He’s been a member of the Edmonton Oilers, Tampa Bay Lightning and Arizona Coyotes over the last two years. Now he’s a Philadelphia Flyer.
When the Philadelphia Flyers acquired Sam Gagner and a conditional 2016 or 2017 draft pick from the Arizona Coyotes in exchange for Nicklas Grossmann and the contract of Chris Pronger in late-June, many were simply impressed by the fact Philadelphia got rid of a contract and an aging defenseman who’s never surpassed 14 points in his career. The 25-year-old Gagner sort of got lost in the shuffle, with there being talk the Flyers might have made the move with the intent of buying him out.
That wasn’t the case, as the Flyers held onto the centreman and feel he can make an impact this season. “We think Sam is a nice fit”, said GM Ron Hextall. “We did our homework, we did our research, and everything came out good, so we feel good about Sam. It upgrades the skill level of our team.”
This appears to be an ongoing trend with the Philadelphia Flyers. Giving young players at dead-ends in their careers another chance to prove themselves. Take Michael Del Zotto as an example. The young defenseman had been traded to the Nashville Predators earlier in the 2013-14 season after seeing his production drop off significantly with the New York Rangers. He managed just five points in 25 games with Nashville and earned himself the nickname “Michael Del Zaster”. At the end of the season, he was an UFA and nobody wanted him. He was going nowhere fast. He posted just 16 points and a minus-9 rating in 67 games split between New York and Nashville that year.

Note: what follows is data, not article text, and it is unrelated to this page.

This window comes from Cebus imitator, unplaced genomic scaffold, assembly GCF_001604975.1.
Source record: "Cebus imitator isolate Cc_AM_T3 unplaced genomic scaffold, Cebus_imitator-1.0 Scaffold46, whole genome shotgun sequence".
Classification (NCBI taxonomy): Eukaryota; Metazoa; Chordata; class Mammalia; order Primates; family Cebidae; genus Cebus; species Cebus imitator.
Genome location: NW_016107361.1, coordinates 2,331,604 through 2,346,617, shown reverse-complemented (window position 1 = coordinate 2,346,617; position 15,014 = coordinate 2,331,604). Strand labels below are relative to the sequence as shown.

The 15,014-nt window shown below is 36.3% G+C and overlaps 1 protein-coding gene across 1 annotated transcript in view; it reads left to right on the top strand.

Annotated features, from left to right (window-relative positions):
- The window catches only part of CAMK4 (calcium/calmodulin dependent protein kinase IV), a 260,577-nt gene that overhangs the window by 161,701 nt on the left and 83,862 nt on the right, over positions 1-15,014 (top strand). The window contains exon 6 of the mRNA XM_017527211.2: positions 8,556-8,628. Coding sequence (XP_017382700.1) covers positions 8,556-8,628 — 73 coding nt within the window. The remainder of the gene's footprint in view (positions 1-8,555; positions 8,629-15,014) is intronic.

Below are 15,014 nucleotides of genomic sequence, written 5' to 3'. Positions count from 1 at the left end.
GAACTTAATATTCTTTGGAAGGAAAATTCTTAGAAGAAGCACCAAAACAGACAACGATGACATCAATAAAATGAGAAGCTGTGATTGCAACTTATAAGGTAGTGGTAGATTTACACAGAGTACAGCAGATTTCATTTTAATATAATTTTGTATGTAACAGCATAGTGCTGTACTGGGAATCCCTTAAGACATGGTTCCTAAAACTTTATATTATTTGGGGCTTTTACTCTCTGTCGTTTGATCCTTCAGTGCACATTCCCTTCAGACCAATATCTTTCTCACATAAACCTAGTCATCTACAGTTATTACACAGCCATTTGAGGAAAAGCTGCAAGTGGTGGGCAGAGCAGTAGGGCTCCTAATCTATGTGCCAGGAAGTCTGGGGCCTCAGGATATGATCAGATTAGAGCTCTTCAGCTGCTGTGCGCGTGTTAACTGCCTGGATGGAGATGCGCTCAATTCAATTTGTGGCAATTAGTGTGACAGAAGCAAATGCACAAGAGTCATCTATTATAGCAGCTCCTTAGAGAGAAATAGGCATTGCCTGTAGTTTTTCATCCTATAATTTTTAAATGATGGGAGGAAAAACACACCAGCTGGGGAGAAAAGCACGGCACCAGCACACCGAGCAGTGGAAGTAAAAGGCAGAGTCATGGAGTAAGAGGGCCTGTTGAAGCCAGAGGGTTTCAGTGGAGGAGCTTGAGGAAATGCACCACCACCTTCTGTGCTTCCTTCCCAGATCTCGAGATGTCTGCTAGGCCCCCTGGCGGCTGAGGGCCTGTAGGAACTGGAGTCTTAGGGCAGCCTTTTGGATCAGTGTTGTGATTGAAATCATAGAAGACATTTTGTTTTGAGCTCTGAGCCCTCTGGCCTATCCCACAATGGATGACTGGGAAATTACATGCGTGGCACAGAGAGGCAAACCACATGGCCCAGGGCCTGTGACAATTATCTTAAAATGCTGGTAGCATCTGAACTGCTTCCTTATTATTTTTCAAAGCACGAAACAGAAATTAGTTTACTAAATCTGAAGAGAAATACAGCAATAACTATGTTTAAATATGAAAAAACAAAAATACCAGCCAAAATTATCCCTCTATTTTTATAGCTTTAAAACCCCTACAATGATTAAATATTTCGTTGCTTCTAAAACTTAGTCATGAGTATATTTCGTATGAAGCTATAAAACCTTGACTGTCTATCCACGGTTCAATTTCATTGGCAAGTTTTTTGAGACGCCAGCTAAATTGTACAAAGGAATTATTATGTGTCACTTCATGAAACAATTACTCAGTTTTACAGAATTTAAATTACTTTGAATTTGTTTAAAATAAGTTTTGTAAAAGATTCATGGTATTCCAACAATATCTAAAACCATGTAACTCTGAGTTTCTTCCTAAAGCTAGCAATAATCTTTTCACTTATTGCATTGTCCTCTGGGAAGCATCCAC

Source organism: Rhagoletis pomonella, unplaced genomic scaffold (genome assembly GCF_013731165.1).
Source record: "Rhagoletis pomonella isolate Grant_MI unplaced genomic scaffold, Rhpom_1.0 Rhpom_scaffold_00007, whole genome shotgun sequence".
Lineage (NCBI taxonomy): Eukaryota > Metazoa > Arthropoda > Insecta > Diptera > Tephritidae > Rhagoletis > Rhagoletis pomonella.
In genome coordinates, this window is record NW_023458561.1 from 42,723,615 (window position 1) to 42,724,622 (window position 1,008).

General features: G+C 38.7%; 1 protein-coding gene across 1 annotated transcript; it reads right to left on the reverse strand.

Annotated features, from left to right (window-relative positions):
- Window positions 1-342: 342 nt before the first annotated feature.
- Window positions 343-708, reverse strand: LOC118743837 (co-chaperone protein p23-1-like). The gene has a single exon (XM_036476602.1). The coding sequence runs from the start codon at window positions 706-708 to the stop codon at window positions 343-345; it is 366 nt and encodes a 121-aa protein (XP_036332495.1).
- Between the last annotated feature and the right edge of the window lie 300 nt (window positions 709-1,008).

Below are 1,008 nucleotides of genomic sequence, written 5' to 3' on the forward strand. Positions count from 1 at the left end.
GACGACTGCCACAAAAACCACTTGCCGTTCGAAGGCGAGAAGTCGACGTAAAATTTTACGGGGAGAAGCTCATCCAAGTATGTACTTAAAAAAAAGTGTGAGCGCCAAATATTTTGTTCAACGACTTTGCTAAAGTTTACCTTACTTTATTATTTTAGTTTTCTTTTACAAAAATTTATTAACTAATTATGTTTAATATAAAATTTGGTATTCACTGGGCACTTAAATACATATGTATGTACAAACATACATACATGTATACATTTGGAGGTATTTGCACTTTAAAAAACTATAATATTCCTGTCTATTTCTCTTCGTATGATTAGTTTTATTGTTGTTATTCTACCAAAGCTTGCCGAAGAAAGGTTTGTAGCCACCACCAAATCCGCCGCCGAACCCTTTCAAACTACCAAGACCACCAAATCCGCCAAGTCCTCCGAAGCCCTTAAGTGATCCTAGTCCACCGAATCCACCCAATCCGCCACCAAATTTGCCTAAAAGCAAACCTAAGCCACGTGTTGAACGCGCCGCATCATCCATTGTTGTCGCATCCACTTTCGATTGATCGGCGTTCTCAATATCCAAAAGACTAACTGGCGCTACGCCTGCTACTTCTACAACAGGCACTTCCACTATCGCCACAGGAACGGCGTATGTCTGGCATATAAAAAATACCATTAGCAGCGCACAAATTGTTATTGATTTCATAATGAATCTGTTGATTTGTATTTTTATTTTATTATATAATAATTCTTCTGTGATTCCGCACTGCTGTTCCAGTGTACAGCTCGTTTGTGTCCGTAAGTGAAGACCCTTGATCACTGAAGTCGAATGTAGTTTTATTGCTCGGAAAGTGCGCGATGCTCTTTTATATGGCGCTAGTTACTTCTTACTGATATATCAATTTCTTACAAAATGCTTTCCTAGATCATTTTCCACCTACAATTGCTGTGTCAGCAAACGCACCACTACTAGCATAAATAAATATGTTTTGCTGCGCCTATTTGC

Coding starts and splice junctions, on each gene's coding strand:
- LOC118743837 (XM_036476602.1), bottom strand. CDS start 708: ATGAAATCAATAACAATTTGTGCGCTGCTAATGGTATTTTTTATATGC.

The Flyers saw something in him. They saw a 24-year-old offensive defenseman who was just two years removed from a 40-point season. What could go wrong in giving this young man a cheap one-year deal so he can have the opportunity to prove himself and silence the critics? It was a low-risk/high-reward situation. And it paid off big time. Del Zotto matched a career-high with 10 goals and racked up 32 points in 64 games in his first season with the Flyers. It goes beyond his stats, though. Del Zotto came to Philadelphia with the fans rooting for him to do well. They wanted to see him succeed. They believed in him. Sometimes that’s all it takes. He was no longer in an environment where people wanted him benched or taken off the ice.
There is that same type of feeling around Gagner one year later. The former Oiler will earn $3.2 million this season in the final year of his contract. A low-risk/ high-reward situation. He’s coming off a season in Arizona where he managed just three goals in his first 32 games. Gagner would recover to post a 15-goal, 41-point campaign, but with a lacking minus-28 rating and inconsistent play, it’s fair to say he wasn’t a good fit with the Coyotes. There is potential, though, for Gagner to be a high-impact player on a different team. That team being the Flyers.
He’s already been in the NHL for eight seasons and has managed to score at least 15 goals in five of those years. He’s also hit the 40-point barrier in all but two of those eight seasons. This is a consistent producer who has good offensive instincts and knows how to put the puck in the net. Of course, there was also that eight-point night a few years ago. But you already knew about that.